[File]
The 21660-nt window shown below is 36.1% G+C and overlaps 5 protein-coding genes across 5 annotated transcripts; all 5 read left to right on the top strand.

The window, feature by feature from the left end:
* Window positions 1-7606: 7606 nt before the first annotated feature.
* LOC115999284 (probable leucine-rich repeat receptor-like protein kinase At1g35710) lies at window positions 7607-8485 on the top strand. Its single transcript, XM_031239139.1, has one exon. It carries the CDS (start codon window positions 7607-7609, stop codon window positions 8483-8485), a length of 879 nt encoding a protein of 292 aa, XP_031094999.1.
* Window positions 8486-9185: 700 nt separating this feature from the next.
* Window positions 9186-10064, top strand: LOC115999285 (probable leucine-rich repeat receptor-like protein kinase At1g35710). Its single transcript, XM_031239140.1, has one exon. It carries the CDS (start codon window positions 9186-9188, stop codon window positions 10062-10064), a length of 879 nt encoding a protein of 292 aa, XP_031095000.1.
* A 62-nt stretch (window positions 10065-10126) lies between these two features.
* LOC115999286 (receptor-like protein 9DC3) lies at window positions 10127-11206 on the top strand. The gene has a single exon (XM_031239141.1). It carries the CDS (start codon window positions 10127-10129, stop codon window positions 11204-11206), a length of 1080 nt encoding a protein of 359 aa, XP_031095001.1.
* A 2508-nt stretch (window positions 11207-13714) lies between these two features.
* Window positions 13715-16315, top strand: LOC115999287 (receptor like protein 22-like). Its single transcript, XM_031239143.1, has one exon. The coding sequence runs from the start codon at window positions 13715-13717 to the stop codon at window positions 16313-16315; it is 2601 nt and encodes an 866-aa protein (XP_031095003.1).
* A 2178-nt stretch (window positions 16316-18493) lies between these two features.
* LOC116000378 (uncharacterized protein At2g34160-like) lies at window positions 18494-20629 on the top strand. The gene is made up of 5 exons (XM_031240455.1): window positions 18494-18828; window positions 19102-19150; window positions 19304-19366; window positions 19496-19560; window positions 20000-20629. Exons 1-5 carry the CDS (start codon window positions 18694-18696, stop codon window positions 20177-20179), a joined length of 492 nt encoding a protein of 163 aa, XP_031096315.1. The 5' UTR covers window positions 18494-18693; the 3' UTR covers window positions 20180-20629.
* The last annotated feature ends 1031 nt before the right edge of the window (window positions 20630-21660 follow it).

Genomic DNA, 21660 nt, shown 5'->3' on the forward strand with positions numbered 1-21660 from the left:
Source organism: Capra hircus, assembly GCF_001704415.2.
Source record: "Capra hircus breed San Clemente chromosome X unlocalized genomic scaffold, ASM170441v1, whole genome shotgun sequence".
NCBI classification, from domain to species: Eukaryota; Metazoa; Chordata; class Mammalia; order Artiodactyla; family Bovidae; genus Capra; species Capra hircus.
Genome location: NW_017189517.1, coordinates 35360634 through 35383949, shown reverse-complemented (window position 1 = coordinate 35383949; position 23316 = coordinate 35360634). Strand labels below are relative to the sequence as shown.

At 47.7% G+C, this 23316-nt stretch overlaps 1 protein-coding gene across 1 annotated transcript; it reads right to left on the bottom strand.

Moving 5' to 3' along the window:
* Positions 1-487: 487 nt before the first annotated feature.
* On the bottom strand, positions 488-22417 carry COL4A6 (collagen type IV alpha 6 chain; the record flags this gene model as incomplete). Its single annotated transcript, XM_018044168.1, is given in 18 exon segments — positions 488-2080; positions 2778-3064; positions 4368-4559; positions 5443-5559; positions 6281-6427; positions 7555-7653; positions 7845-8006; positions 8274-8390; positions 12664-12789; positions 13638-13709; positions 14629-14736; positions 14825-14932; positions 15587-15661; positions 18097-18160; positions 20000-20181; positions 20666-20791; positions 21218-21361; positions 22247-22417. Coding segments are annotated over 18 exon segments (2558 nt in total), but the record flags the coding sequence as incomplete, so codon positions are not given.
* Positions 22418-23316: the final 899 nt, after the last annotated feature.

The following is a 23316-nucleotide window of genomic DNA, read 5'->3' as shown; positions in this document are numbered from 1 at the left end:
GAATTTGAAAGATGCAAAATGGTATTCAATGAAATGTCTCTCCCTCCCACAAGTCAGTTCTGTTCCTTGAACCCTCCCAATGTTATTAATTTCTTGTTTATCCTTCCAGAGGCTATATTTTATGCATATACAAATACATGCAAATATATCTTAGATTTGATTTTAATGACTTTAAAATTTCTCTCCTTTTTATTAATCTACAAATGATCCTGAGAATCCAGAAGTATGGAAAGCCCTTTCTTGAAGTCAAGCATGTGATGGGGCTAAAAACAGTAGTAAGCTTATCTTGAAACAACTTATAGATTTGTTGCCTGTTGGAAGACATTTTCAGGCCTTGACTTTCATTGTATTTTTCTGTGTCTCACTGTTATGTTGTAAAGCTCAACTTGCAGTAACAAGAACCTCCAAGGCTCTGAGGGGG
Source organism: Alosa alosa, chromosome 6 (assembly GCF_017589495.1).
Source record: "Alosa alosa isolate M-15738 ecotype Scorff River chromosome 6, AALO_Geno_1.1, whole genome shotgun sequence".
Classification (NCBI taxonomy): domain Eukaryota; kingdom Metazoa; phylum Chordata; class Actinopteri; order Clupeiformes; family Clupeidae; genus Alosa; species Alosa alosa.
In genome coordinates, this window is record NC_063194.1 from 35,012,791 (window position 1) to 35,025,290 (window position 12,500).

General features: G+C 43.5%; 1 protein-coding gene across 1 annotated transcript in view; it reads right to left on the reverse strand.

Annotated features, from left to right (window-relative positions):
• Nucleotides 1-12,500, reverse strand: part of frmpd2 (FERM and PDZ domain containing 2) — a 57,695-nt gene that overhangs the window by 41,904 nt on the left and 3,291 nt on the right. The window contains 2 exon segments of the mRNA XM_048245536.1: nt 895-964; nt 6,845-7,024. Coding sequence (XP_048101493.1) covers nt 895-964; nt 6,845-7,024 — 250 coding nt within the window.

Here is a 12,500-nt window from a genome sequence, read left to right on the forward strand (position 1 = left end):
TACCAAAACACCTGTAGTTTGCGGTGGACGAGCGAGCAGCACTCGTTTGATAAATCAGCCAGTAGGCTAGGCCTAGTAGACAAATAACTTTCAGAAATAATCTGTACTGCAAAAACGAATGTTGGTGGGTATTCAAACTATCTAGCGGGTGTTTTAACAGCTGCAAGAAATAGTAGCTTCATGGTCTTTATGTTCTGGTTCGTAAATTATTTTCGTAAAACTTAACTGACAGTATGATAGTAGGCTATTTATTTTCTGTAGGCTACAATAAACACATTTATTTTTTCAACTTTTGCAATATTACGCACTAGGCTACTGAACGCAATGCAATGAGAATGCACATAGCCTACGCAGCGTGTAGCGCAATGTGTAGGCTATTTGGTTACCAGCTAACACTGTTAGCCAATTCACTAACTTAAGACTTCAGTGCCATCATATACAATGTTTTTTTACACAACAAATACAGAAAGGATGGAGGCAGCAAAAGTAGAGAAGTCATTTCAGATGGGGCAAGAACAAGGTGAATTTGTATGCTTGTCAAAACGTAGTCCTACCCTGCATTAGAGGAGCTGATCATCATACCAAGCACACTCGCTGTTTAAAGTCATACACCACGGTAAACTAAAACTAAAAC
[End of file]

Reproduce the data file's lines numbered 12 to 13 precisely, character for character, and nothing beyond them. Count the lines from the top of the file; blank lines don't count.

* LOC116000378 (uncharacterized protein At2g34160-like) lies at window positions 18494-20629 on the top strand. The gene is made up of 5 exons (XM_031240455.1): window positions 18494-18828; window positions 19102-19150; window positions 19304-19366; window positions 19496-19560; window positions 20000-20629. Exons 1-5 carry the CDS (start codon window positions 18694-18696, stop codon window positions 20177-20179), a joined length of 492 nt encoding a protein of 163 aa, XP_031096315.1. The 5' UTR covers window positions 18494-18693; the 3' UTR covers window positions 20180-20629.
* The last annotated feature ends 1031 nt before the right edge of the window (window positions 20630-21660 follow it).